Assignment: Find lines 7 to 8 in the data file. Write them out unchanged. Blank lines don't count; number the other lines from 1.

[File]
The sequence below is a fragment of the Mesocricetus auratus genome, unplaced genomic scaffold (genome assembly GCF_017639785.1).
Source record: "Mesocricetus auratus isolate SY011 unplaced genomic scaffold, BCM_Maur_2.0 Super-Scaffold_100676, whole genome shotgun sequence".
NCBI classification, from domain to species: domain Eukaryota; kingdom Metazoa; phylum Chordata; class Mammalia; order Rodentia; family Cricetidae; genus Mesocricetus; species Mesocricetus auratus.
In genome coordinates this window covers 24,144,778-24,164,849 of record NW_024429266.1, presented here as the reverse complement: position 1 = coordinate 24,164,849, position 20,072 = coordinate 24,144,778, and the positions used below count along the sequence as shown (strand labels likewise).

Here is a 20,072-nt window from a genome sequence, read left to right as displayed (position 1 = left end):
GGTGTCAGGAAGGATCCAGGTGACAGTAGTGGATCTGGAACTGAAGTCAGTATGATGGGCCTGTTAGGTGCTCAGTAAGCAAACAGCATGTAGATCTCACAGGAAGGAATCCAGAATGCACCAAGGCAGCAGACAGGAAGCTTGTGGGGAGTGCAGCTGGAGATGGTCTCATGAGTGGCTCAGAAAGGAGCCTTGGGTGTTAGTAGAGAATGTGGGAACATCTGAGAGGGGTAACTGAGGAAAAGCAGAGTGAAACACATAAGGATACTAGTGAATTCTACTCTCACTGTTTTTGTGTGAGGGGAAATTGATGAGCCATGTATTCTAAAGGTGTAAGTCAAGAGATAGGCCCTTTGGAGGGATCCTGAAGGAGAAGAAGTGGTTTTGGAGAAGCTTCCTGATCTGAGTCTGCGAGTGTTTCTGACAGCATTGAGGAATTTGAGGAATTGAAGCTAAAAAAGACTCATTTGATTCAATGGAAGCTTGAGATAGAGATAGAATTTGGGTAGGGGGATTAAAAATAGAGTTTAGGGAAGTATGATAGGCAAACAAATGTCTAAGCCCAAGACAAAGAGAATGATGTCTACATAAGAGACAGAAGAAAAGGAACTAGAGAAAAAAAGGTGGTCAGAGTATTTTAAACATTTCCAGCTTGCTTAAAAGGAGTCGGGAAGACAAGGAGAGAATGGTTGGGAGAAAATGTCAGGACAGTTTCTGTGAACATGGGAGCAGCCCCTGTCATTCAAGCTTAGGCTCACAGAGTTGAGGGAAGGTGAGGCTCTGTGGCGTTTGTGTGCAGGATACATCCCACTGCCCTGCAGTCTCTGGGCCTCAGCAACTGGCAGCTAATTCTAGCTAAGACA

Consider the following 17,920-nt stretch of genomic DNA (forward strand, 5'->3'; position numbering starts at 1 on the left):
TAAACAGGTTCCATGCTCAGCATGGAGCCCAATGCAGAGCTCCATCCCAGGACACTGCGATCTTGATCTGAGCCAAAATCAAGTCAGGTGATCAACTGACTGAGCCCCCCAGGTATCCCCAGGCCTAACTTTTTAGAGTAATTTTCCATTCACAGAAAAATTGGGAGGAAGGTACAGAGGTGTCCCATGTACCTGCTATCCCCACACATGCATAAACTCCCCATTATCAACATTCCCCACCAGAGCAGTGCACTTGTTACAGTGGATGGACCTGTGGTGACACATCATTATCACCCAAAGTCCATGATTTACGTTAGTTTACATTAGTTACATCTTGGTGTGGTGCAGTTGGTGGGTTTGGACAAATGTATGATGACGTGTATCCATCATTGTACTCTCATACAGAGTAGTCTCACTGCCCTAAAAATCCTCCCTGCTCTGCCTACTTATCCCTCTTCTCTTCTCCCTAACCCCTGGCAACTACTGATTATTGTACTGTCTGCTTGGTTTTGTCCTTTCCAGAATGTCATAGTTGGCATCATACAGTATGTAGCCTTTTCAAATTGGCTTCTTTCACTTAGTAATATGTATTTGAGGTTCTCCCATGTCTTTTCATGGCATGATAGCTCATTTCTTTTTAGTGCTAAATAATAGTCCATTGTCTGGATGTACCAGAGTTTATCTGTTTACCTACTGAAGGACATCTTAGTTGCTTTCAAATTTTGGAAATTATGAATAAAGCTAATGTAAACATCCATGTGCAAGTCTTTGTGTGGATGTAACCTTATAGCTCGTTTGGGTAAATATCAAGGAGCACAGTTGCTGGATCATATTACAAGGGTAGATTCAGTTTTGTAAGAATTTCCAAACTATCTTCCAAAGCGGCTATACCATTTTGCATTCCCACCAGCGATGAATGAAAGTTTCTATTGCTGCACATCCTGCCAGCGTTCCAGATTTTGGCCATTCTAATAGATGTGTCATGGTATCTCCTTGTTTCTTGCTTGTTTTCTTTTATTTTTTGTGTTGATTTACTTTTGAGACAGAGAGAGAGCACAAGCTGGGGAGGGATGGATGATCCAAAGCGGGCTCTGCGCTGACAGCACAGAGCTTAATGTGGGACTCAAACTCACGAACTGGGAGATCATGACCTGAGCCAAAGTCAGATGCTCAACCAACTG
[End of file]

Consider the following 17,920-nt stretch of genomic DNA (forward strand, 5'->3'; position numbering starts at 1 on the left):
TAAACAGGTTCCATGCTCAGCATGGAGCCCAATGCAGAGCTCCATCCCAGGACACTGCGATCTTGATCTGAGCCAAAATCAAGTCAGGTGATCAACTGACTGAGCCCCCCAGGTATCCCCAGGCCTAACTTTTTAGAGTAATTTTCCATTCACAGAAAAATTGGGAGGAAGGTACAGAGGTGTCCCATGTACCTGCTATCCCCACACATGCATAAACTCCCCATTATCAACATTCCCCACCAGAGCAGTGCACTTGTTACAGTGGATGGACCTGTGGTGACACATCATTATCACCCAAAGTCCATGATTTACGTTAGTTTACATTAGTTACATCTTGGTGTGGTGCAGTTGGTGGGTTTGGACAAATGTATGATGACGTGTATCCATCATTGTACTCTCATACAGAGTAGTCTCACTGCCCTAAAAATCCTCCCTGCTCTGCCTACTTATCCCTCTTCTCTTCTCCCTAACCCCTGGCAACTACTGATTATTGTACTGTCTGCTTGGTTTTGTCCTTTCCAGAATGTCATAGTTGGCATCATACAGTATGTAGCCTTTTCAAATTGGCTTCTTTCACTTAGTAATATGTATTTGAGGTTCTCCCATGTCTTTTCATGGCATGATAGCTCATTTCTTTTTAGTGCTAAATAATAGTCCATTGTCTGGATGTACCAGAGTTTATCTGTTTACCTACTGAAGGACATCTTAGTTGCTTTCAAATTTTGGAAATTATGAATAAAGCTAATGTAAACATCCATGTGCAAGTCTTTGTGTGGATGTAACCTTATAGCTCGTTTGGGTAAATATCAAGGAGCACAGTTGCTGGATCATATTACAAGGGTAGATTCAGTTTTGTAAGAATTTCCAAACTATCTTCCAAAGCGGCTATACCATTTTGCATTCCCACCAGCGATGAATGAAAGTTTCTATTGCTGCACATCCTGCCAGCGTTCCAGATTTTGGCCATTCTAATAGATGTGTCATGGTATCTCCTTGTTTCTTGCTTGTTTTCTTTTATTTTTTGTGTTGATTTACTTTTGAGACAGAGAGAGAGCACAAGCTGGGGAGGGATGGATGATCCAAAGCGGGCTCTGCGCTGACAGCACAGAGCTTAATGTGGGACTCAAACTCACGAACTGGGAGATCATGACCTGAGCCAAAGTCAGATGCTCAACCAACTG